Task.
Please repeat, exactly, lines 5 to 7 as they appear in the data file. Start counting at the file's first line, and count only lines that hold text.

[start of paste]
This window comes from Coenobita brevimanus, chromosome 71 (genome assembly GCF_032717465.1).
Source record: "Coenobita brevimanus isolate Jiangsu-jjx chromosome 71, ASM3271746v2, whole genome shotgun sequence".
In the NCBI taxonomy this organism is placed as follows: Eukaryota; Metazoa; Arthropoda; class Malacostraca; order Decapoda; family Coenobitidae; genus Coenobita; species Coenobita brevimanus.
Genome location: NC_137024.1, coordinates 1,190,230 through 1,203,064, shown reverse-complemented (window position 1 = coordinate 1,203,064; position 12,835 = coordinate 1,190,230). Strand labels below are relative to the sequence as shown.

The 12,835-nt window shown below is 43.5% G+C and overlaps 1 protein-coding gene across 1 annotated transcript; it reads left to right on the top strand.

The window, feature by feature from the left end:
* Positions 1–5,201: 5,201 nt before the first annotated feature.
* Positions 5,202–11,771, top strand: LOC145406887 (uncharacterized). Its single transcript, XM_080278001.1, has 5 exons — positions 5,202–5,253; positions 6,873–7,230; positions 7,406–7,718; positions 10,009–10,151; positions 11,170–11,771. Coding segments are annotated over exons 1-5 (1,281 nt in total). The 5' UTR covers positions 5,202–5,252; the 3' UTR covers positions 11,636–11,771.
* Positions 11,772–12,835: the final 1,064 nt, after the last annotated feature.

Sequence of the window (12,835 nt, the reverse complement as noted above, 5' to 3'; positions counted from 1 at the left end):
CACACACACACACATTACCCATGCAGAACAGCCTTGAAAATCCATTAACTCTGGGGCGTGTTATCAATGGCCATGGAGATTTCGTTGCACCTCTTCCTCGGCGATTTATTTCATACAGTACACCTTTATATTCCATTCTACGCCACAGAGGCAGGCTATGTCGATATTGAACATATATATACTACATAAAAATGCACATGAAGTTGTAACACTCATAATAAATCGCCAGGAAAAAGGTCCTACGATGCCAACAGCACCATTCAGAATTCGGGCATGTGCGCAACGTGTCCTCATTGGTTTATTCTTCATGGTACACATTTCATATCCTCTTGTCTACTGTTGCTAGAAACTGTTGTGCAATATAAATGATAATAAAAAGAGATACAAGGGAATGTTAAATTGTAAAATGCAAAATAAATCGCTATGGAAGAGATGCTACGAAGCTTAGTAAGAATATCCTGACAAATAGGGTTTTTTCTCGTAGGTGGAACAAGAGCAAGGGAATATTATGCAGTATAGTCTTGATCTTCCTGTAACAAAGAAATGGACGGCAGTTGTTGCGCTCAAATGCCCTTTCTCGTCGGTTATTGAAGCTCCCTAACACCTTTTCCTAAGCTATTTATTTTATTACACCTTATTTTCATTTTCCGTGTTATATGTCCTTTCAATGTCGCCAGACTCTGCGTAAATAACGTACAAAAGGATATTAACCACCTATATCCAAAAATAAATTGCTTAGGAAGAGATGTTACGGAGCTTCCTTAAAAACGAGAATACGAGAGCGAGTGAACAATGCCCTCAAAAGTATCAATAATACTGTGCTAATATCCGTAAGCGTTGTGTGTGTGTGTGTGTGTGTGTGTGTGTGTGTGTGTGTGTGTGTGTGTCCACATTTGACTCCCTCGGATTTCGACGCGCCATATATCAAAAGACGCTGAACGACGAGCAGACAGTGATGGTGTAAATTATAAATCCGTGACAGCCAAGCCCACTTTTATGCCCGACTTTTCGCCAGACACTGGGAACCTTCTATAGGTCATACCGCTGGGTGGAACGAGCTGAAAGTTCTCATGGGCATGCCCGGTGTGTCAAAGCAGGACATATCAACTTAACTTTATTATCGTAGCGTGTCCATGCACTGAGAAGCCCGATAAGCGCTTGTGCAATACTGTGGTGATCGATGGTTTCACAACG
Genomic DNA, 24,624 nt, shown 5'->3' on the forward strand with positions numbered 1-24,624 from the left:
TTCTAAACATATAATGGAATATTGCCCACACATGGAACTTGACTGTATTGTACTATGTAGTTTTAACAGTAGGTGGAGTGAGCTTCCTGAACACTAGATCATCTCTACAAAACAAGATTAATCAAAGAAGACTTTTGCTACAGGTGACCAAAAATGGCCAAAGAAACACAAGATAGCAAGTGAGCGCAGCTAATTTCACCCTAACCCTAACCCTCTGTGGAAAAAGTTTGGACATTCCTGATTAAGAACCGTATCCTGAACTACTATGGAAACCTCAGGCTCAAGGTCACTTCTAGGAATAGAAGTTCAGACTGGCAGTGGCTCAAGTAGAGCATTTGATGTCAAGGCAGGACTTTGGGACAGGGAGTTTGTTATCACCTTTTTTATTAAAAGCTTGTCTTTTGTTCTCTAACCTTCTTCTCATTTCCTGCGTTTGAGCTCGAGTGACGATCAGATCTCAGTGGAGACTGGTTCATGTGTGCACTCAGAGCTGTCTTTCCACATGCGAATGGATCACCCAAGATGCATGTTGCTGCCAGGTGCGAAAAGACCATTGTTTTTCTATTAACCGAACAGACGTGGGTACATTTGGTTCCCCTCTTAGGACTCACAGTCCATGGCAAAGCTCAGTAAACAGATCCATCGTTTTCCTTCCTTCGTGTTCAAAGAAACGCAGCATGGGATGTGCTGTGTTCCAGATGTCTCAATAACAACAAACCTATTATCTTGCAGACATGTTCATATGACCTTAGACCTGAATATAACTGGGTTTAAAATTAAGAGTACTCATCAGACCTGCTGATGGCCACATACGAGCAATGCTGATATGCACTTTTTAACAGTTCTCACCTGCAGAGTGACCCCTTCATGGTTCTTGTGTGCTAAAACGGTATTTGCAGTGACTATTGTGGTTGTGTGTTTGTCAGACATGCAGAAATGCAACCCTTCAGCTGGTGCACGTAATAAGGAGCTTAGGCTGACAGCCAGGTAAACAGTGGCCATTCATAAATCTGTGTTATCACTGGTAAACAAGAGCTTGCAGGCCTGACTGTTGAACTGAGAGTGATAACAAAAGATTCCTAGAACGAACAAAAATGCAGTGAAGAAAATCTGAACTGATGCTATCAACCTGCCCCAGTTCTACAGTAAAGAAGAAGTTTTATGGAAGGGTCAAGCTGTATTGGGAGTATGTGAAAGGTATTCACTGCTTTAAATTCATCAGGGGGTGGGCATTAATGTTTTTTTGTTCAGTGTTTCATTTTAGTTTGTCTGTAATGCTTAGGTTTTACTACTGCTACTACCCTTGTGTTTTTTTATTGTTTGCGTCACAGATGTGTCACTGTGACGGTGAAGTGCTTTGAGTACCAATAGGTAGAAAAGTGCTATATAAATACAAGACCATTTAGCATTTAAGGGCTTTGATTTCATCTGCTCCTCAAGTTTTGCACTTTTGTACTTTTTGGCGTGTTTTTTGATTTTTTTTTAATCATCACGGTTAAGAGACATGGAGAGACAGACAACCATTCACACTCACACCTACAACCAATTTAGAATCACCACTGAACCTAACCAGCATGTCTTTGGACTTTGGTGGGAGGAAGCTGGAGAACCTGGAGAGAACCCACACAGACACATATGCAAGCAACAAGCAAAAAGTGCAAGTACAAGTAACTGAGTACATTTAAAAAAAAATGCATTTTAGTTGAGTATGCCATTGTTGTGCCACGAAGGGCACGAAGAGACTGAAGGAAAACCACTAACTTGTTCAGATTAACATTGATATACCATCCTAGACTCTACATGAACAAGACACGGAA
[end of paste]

The 12,835-nt window shown below is 43.5% G+C and overlaps 1 protein-coding gene across 1 annotated transcript; it reads left to right on the top strand.

The window, feature by feature from the left end:
* Positions 1–5,201: 5,201 nt before the first annotated feature.